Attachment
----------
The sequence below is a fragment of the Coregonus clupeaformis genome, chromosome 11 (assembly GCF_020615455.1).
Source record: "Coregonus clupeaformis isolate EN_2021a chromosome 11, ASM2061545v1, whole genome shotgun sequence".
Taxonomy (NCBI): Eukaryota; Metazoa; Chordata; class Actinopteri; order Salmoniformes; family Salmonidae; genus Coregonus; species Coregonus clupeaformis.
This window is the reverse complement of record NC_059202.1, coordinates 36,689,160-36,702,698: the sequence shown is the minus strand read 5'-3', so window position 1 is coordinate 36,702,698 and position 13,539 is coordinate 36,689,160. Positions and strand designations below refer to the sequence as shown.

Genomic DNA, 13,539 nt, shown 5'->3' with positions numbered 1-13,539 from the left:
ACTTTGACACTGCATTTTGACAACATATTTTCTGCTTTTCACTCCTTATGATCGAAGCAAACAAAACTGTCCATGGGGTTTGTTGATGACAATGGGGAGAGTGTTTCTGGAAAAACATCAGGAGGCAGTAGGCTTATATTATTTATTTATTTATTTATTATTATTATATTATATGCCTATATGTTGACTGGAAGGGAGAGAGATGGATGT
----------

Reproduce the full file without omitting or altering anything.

The sequence below is a fragment of the Coregonus clupeaformis genome, chromosome 11 (assembly GCF_020615455.1).
Source record: "Coregonus clupeaformis isolate EN_2021a chromosome 11, ASM2061545v1, whole genome shotgun sequence".
Taxonomy (NCBI): Eukaryota; Metazoa; Chordata; class Actinopteri; order Salmoniformes; family Salmonidae; genus Coregonus; species Coregonus clupeaformis.
This window is the reverse complement of record NC_059202.1, coordinates 36,689,160-36,702,698: the sequence shown is the minus strand read 5'-3', so window position 1 is coordinate 36,702,698 and position 13,539 is coordinate 36,689,160. Positions and strand designations below refer to the sequence as shown.

Genomic DNA, 13,539 nt, shown 5'->3' with positions numbered 1-13,539 from the left:
ACTTTGACACTGCATTTTGACAACATATTTTCTGCTTTTCACTCCTTATGATCGAAGCAAACAAAACTGTCCATGGGGTTTGTTGATGACAATGGGGAGAGTGTTTCTGGAAAAACATCAGGAGGCAGTAGGCTTATATTATTTATTTATTTATTTATTATTATTATATTATATGCCTATATGTTGACTGGAAGGGAGAGAGATGGATGT